Are You Lonely?

And so it goes on. The pack on social media smells blood and suddenly complete strangers are praising Mary to the hilt and tearing Jane’s self-esteem into tiny pieces. The comments keep on coming and the night of Jane’s dreams has turned into a nightmare because it was shared with her online ‘friends’.

Loneliness is, apparently, felt more acutely in the US by people under the age of 30 than in any other age group. Can you believe it? How bloody sad is that! Young people have more chance to interact with others, through the internet and social media than at any other time in history and yet loneliness is becoming as big a threat to their health as obesity.

They can share every aspect of their lives with their friends and friends of friends and complete strangers, they have hundreds and maybe thousands of connections with other people. The thoughts and feelings they share will be ‘liked’ or commented upon or criticised ad nauseam and I can’t help but wonder how much this affects the things that they share in the future. The advent of ‘selfies’ means that our image is constantly popping up on social media and, again, the pictures we post can be ‘liked’, commented upon or criticised; how does this affect our self image?

Prom photoLet’s imagine that a teenage girl finds a dress she loves for her prom. She feels great in it, thinks that she looks amazing and feels more confident about her appearance than she has done for ages. She heads off to prom with one of her best friends who is also dressed up to the nines. They have that special bond that only teenage girls can have and are full of expectation as they chat and giggle about the night to come. They admire each others outfits, hair and make-up and describe to each other, in great detail, how they’ve imagined the wonderful night ahead; they’ve probably not thought about, nor talked about, anything else for weeks!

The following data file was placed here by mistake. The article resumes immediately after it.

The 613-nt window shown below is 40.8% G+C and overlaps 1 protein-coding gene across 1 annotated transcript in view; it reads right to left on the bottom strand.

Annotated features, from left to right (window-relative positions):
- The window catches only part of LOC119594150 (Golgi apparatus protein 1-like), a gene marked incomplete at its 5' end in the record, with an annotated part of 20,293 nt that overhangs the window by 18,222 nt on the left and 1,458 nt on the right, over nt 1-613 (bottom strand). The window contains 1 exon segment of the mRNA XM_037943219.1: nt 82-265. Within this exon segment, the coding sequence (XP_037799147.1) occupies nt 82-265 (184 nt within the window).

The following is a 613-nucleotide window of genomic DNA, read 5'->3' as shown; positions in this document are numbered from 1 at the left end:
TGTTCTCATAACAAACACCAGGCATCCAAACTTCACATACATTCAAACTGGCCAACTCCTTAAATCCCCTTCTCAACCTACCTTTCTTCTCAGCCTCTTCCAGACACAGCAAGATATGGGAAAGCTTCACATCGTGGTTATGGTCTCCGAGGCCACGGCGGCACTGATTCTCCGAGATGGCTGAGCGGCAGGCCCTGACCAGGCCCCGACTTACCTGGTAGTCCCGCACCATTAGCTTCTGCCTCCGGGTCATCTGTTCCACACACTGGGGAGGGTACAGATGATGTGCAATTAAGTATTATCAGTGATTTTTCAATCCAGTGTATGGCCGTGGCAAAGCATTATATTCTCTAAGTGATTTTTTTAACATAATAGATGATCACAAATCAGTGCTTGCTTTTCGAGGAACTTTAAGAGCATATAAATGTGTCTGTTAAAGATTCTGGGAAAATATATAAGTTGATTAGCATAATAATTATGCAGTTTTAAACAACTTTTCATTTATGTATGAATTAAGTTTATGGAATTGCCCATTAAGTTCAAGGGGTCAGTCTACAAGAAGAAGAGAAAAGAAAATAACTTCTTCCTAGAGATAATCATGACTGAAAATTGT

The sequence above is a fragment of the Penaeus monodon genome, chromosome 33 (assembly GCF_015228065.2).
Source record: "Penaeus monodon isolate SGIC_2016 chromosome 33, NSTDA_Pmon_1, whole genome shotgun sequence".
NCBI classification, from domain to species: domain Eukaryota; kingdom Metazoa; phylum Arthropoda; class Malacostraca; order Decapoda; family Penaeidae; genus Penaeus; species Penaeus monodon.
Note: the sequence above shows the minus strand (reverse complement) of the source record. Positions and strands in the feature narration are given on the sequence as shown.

The inevitable selfies and group photos are posted online within minutes of their arrival; they get some ‘likes’ from their close friends but then the comments start:

“Not sure about that dress on you Jane but I love your hair”

“Mary looks so hot but Jane – what were you thinking LOL!”

“Yeah, Mary’s got an awesome bod why’s she always with that dog Jane?”

CyberbullyingAnd so it goes on. The pack on social media smells blood and suddenly complete strangers are praising Mary to the hilt and tearing Jane’s self-esteem into tiny pieces. The comments keep on coming and the night of Jane’s dreams has turned into a nightmare because it was shared with her online ‘friends’.

Her real friend, Mary, has become the centre of very positive attention but Jane is left isolated by mocking laughter and resentful of the girl that she was so unfavourably compared to. Their friendship may recover from this virtual assault but its unlikely; so much about teenagers lives in shared online that their attackers have the means to really hurt them readily available. Jane will drift away from someone that she was genuinely close to and will probably seek out those who defended her; they may well be complete strangers but they will feel like friends because they tried to protect her in her hour of need. The Worldwide web is exactly that so the chances of any of her defenders being in close enough proximity for her to have an actual relationship with them is unlikely so they chat online instead.

Jane will feel isolated in her real life because those around her will have been witness to her humiliation on prom night; they will have actually seen her tears of mortification and maybe even mocked her for her weakness. virtual friendFortunately she will have her new virtual relationships which will give her a chance to express herself and unleash her feelings so she will increasingly spend time in front of the computer in her bedroom or huddled in a corner somewhere frantically tapping away on her phone.

Unfortunately, the online ‘friends’ who really know nothing about you but were happy to jump on a bandwagon crusade on prom night will soon stop sending messages of love and support and may, instead, start telling you to “grow a pair” or “stop being a cry baby”. Jane will again feel like a victim, misunderstood and with self-confidence in tatters.

Eventually turning back to real life she will realise that Mary has moved on and no longer really wants to be best friends; after all she did nothing wrong and felt hurt and betrayed when Jane turned away from her. It’s at this point that Jane will start to feel truly lonely; she has access to virtually everyone on the planet but she does not love or feel loved – is it really a surprise that loneliness is becoming such an issue for so many young people?